A Method for Working With Displeased Patients-Blast.

A method for working with displeased patients-blast.

J Clin Aesthet Dermatol. 2013 Mar; 6(3): 25-8
Steinman HK

Clinicians inevitably encounter patients with complaints and concerns about the quality of their care. This causes some to experience anxiety, fear, anger, resentment, guilt, and depression, especially when they believe they may have erred or caused harm. Lack of customer-service training and experience may contribute to these emotions. The “BLAST” technique is a complaint-resolution method that is useful in patient care and as a clinical teaching tool. The mnemonic stands for: Believe (what the patient is saying), Listen (actively, to assess and restate the patient’s unmet expectations), Apologize (for the patient’s unmet expectations), Satisfy (the patient), and Thank (the patient for expressing his/her concerns and providing a second chance to satisfy the patient). The technique appears to help clinicians become more at ease and confident when handling patient complaints. This may be especially helpful for clinicians who must routinely interact with post-treatment and post-procedure patients who commonly express surprise, concern, or complaints about their results and healing. BLAST may be an effective teaching tool enabling students, residents, and clinicians to become more comfortable and adept at working with displeased and concerned patients. HubMed – depression


Chikungunya Virus-associated Long-term Arthralgia: A 36-month Prospective Longitudinal Study.

PLoS Negl Trop Dis. 2013 Mar; 7(3): e2137
Schilte C, Staikovsky F, Couderc T, Madec Y, Carpentier F, Kassab S, Albert ML, Lecuit M, Michault A

BACKGROUND: Arthritogenic alphaviruses, including Chikungunya virus (CHIKV), are responsible for acute fever and arthralgia, but can also lead to chronic symptoms. In 2006, a Chikungunya outbreak occurred in La Réunion Island, during which we constituted a prospective cohort of viremic patients (n?=?180) and defined the clinical and biological features of acute infection. Individuals were followed as part of a longitudinal study to investigate in details the long-term outcome of Chikungunya. METHODOLOGYPRINCIPAL FINDINGS: Patients were submitted to clinical investigations 4, 6, 14 and 36 months after presentation with acute CHIKV infection. At 36 months, 22 patients with arthralgia and 20 patients without arthralgia were randomly selected from the cohort and consented for blood sampling. During the 3 years following acute infection, 60% of patients had experienced symptoms of arthralgia, with most reporting episodic relapse and recovery periods. Long-term arthralgias were typically polyarthralgia (70%), that were usually symmetrical (90%) and highly incapacitating (77%). They were often associated with local swelling (63%), asthenia (77%) or depression (56%). The age over 35 years and the presence of arthralgia 4 months after the disease onset are risk factors of long-term arthralgia. Patients with long-term arthralgia did not display biological markers typically found in autoimmune or rheumatoid diseases. These data helped define the features of CHIKV-associated chronic arthralgia and permitted an estimation of the economic burden associated with arthralgia. CONCLUSIONSSIGNIFICANCE: This study demonstrates that chronic arthralgia is a frequent complication of acute Chikungunya disease and suggests that it results from a local rather than systemic inflammation. HubMed – depression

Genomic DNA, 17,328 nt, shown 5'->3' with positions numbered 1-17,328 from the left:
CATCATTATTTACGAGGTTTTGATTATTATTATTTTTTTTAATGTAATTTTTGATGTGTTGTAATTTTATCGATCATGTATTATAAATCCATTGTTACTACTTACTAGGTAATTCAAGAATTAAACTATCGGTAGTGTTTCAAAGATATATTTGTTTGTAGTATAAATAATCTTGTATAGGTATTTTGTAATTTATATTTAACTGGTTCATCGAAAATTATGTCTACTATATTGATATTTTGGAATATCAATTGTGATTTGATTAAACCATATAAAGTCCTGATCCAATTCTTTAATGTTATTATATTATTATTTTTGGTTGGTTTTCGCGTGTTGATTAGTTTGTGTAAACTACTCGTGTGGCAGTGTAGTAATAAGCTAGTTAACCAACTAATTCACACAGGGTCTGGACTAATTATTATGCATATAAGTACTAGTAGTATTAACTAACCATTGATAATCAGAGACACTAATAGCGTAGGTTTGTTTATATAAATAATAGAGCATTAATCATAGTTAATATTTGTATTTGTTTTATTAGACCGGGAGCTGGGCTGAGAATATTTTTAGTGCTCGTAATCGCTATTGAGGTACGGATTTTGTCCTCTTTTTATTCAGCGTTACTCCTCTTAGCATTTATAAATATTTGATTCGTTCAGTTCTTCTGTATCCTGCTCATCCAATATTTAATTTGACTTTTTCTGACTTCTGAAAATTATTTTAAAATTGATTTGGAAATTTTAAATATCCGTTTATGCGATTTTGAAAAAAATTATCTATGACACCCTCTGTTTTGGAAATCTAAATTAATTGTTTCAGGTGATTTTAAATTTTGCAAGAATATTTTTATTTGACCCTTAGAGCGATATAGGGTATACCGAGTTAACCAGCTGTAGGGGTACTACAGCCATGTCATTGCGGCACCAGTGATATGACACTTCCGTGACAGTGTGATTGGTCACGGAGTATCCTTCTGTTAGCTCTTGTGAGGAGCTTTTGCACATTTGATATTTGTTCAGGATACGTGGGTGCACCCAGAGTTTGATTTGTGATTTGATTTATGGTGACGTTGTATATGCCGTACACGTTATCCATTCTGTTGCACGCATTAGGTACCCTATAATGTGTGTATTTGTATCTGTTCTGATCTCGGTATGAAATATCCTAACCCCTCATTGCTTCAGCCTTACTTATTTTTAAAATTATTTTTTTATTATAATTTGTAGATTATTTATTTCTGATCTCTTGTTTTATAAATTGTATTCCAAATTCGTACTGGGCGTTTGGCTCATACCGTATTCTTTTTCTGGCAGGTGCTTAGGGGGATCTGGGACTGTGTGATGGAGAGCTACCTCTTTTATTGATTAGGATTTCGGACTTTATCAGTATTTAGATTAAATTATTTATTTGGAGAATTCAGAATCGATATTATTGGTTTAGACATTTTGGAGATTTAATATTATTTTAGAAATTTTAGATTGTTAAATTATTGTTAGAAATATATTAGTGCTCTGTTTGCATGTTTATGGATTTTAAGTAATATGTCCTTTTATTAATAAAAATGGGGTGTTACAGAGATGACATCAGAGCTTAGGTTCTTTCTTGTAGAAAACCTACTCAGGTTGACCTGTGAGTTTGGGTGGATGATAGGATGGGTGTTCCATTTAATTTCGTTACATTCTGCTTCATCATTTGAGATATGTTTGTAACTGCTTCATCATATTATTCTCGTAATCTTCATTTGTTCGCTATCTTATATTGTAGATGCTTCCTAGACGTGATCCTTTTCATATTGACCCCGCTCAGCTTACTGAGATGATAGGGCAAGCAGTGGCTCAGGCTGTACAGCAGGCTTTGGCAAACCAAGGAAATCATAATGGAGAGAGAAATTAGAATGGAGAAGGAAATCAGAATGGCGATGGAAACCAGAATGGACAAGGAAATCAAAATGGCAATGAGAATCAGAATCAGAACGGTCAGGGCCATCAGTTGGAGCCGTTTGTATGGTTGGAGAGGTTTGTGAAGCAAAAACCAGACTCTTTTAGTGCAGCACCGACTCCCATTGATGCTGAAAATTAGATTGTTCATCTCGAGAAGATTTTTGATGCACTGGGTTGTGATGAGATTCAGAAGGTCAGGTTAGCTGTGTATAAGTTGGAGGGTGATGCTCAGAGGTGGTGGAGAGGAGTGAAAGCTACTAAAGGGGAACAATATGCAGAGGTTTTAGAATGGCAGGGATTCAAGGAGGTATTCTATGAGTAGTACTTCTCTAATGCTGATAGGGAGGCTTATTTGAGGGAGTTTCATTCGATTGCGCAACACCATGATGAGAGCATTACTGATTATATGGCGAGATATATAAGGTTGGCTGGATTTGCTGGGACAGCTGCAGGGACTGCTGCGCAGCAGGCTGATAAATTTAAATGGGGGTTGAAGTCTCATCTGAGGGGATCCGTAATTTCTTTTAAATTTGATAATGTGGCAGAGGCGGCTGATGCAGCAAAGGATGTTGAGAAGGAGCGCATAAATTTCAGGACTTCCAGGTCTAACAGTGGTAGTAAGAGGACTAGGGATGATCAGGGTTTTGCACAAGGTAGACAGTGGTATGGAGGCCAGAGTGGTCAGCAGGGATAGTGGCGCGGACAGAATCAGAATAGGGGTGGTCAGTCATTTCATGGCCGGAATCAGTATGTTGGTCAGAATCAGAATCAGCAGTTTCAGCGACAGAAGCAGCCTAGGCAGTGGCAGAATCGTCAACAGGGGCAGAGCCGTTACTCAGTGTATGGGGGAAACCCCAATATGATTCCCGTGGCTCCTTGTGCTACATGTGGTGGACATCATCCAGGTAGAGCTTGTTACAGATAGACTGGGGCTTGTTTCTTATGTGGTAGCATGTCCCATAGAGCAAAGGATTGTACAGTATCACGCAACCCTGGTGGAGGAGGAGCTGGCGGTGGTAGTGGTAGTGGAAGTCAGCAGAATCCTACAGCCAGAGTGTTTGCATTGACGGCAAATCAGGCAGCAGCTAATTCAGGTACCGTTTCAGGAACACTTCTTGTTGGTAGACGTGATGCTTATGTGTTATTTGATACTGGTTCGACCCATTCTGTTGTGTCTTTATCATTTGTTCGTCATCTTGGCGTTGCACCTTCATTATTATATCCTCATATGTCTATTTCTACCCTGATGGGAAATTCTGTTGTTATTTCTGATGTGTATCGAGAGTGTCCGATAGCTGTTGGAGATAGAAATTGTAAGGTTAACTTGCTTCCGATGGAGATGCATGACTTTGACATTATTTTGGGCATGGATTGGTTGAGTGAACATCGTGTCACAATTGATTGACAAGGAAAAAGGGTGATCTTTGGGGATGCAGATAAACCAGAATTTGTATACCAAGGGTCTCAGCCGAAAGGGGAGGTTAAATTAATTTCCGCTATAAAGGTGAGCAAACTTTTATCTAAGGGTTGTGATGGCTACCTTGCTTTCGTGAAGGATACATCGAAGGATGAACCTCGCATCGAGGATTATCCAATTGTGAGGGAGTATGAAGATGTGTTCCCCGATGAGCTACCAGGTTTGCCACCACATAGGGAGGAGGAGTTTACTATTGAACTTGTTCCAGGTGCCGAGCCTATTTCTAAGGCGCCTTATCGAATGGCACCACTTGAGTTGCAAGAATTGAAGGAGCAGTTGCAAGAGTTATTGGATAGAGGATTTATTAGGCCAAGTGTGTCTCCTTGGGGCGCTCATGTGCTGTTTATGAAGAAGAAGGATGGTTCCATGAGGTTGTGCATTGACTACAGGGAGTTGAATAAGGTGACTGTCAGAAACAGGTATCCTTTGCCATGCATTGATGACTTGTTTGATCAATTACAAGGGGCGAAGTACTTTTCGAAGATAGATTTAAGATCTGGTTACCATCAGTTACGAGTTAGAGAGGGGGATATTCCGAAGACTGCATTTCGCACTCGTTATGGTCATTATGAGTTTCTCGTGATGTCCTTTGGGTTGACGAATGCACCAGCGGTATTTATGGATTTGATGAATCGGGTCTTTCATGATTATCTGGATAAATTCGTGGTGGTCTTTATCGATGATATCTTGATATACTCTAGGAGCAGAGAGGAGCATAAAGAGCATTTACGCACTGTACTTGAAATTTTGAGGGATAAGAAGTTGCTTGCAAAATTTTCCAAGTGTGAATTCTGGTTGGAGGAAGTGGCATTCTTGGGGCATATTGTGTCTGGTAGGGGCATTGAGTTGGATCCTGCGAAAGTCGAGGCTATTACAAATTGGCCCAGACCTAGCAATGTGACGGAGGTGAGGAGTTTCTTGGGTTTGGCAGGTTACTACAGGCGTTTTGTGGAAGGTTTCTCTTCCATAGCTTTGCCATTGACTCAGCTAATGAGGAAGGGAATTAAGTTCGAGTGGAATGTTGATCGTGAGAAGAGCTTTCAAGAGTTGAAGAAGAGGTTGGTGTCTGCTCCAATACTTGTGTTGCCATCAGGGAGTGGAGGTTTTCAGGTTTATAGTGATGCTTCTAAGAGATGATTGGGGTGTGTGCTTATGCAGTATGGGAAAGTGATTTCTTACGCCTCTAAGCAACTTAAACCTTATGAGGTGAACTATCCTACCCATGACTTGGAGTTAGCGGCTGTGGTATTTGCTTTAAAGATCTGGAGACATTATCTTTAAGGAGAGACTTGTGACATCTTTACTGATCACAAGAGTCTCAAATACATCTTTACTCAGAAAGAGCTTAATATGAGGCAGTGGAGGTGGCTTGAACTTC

TGF-?1 Regulation of Estrogen Production in Mature Rat Leydig Cells.

PLoS One. 2013; 8(3): e60197
Liu ML, Wang H, Wang ZR, Zhang YF, Chen YQ, Zhu FH, Zhang YQ, Ma J, Li Z

BACKGROUND: Besides androgens, estrogens produced in Leydig cells are also crucial for mammalian germ cell differentiation. Transforming growth factor-?1 (TGF-?1) is now known to have multiple effects on regulation of Leydig cell function. The objective of the present study is to determine whether TGF-?1 regulates estradiol (E2) synthesis in adult rat Leydig cells and then to assess the impact of TGF-?1 on Cx43-based gap junctional intercellular communication (GJIC) between Leydig cells. METHODOLOGYPRINCIPAL FINDINGS: Primary cultured Leydig cells were incubated in the presence of recombinant TGF-?1 and the production of E2 as well as testosterone (T) were measured by RIA. The activity of P450arom was addressed by the tritiated water release assay and the expression of Cyp19 gene was evaluated by Western blotting and real time RT-PCR. The expression of Cx43 and GJIC were investigated with immunofluorescence and fluorescence recovery after photo-bleaching (FRAP), respectively. Results from this study show that TGF-?1 down-regulates the level of E2 secretion and the activity of P450arom in a dose-dependent manner in adult Leydig cells. In addition, the expression of Cx43 and GJIC was closely related to the regulation of E2 and TGF-?1, and E2 treatment in turn restored the inhibition of TGF-?1 on GJIC. CONCLUSIONS: Our results indicate, for the first time in adult rat Leydig cells, that TGF-?1 suppresses P450arom activity, as well as the expression of the Cyp19 gene, and that depression of E2 secretion leads to down-regulation of Cx43-based GJIC between Leydig cells. HubMed – depression



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